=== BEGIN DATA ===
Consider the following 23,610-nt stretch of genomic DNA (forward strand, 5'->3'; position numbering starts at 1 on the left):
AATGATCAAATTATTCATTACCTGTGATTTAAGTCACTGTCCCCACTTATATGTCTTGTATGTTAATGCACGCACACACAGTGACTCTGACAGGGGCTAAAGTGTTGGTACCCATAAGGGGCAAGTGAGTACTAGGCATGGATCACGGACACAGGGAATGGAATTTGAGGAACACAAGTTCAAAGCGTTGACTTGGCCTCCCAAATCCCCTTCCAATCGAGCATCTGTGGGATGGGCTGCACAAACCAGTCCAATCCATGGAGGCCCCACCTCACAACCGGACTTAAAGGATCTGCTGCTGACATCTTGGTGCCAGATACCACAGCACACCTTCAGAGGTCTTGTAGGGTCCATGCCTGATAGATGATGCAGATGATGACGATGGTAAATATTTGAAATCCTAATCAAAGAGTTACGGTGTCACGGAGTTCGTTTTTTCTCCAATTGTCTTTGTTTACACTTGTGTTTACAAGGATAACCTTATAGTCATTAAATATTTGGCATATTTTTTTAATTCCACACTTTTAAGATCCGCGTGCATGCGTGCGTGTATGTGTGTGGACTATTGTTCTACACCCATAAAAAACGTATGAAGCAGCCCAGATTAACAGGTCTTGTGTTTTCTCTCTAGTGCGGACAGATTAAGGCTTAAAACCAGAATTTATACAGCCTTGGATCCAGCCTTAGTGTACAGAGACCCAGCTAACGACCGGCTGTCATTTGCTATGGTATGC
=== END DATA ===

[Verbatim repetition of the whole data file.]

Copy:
Consider the following 23,610-nt stretch of genomic DNA (forward strand, 5'->3'; position numbering starts at 1 on the left):
AATGATCAAATTATTCATTACCTGTGATTTAAGTCACTGTCCCCACTTATATGTCTTGTATGTTAATGCACGCACACACAGTGACTCTGACAGGGGCTAAAGTGTTGGTACCCATAAGGGGCAAGTGAGTACTAGGCATGGATCACGGACACAGGGAATGGAATTTGAGGAACACAAGTTCAAAGCGTTGACTTGGCCTCCCAAATCCCCTTCCAATCGAGCATCTGTGGGATGGGCTGCACAAACCAGTCCAATCCATGGAGGCCCCACCTCACAACCGGACTTAAAGGATCTGCTGCTGACATCTTGGTGCCAGATACCACAGCACACCTTCAGAGGTCTTGTAGGGTCCATGCCTGATAGATGATGCAGATGATGACGATGGTAAATATTTGAAATCCTAATCAAAGAGTTACGGTGTCACGGAGTTCGTTTTTTCTCCAATTGTCTTTGTTTACACTTGTGTTTACAAGGATAACCTTATAGTCATTAAATATTTGGCATATTTTTTTAATTCCACACTTTTAAGATCCGCGTGCATGCGTGCGTGTATGTGTGTGGACTATTGTTCTACACCCATAAAAAACGTATGAAGCAGCCCAGATTAACAGGTCTTGTGTTTTCTCTCTAGTGCGGACAGATTAAGGCTTAAAACCAGAATTTATACAGCCTTGGATCCAGCCTTAGTGTACAGAGACCCAGCTAACGACCGGCTGTCATTTGCTATGGTATGC